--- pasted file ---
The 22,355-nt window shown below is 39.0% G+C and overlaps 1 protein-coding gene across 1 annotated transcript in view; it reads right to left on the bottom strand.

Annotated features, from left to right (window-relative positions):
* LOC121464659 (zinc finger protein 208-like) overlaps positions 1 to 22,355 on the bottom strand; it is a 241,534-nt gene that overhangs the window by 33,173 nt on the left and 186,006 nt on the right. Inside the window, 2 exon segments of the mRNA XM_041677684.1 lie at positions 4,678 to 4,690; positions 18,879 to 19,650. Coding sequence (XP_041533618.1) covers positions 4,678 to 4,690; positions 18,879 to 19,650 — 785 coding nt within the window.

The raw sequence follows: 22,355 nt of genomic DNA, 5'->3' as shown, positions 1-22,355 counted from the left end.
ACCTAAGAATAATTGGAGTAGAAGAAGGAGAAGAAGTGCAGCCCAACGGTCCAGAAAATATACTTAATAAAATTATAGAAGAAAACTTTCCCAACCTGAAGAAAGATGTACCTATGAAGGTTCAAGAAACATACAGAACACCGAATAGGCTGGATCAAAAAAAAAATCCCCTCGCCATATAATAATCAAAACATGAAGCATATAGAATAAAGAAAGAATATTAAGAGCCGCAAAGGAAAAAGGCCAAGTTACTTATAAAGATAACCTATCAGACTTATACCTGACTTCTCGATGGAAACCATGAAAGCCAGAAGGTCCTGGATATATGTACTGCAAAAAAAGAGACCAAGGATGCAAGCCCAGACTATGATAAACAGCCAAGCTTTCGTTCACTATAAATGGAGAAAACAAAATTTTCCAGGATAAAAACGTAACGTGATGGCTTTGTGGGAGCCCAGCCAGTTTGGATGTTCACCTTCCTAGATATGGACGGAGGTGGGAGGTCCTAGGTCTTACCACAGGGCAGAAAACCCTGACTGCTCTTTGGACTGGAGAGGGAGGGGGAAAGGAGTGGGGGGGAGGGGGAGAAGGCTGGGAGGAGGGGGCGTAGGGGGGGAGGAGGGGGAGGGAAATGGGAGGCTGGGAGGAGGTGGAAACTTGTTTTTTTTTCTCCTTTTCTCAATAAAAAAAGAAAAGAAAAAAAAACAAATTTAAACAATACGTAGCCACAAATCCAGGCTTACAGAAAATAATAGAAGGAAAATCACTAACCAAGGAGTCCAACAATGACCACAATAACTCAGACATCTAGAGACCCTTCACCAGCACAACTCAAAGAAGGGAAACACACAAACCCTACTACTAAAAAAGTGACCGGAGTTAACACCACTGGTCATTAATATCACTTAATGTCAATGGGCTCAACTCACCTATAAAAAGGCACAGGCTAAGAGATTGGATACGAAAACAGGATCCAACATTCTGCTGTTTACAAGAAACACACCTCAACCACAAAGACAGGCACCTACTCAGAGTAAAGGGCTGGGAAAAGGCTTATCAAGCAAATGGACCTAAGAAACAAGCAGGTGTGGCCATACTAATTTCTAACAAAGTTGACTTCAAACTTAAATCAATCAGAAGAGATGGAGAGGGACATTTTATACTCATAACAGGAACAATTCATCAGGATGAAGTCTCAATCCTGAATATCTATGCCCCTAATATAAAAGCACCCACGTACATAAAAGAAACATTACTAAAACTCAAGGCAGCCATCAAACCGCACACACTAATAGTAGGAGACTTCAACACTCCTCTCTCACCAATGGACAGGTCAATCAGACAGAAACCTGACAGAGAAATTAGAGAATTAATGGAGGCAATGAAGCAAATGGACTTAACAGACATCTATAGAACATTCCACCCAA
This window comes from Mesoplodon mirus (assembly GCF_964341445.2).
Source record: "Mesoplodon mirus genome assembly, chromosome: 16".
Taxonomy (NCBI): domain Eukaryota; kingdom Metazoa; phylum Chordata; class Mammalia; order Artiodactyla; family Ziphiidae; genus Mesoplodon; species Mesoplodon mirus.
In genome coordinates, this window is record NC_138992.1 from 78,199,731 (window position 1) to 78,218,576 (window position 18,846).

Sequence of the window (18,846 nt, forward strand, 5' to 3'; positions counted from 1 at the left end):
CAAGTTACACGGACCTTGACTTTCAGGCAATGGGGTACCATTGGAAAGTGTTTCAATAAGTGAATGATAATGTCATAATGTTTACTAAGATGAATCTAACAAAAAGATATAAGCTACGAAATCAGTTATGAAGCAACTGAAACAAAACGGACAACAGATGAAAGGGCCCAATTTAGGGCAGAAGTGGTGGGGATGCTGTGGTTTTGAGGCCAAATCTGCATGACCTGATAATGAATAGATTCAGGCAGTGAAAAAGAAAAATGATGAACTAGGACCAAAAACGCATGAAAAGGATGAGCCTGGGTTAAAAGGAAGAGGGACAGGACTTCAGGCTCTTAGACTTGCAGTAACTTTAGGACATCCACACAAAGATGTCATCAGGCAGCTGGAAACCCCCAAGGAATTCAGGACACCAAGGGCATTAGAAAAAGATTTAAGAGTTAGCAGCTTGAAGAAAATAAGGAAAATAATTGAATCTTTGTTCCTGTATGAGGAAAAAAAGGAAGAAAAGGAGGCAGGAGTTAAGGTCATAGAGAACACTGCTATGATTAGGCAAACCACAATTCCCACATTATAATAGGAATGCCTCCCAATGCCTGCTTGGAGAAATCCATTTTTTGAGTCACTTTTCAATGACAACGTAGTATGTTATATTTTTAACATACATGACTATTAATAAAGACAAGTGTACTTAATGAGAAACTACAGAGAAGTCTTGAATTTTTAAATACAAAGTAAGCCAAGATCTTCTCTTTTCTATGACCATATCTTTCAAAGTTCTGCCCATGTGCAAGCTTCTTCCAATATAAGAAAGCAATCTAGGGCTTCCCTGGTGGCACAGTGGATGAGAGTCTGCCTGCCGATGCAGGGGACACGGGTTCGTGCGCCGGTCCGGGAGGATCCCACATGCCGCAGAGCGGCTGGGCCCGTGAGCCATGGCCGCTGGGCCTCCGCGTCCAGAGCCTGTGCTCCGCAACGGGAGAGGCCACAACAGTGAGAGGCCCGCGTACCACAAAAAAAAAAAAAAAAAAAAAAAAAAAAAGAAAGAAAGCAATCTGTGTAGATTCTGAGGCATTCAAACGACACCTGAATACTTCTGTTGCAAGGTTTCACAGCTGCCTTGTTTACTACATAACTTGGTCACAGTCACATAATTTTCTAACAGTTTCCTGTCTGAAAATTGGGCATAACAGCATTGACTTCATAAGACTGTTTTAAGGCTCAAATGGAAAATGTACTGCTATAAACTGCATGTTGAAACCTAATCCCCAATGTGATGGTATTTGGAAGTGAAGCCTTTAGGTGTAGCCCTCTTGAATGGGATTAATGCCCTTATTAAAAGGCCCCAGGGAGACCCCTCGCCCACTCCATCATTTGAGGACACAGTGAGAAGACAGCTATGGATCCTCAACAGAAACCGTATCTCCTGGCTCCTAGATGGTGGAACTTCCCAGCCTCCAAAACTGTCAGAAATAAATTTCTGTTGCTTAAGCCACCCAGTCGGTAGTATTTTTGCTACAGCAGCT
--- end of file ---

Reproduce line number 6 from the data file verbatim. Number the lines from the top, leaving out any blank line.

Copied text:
This window comes from Mesoplodon mirus (assembly GCF_964341445.2).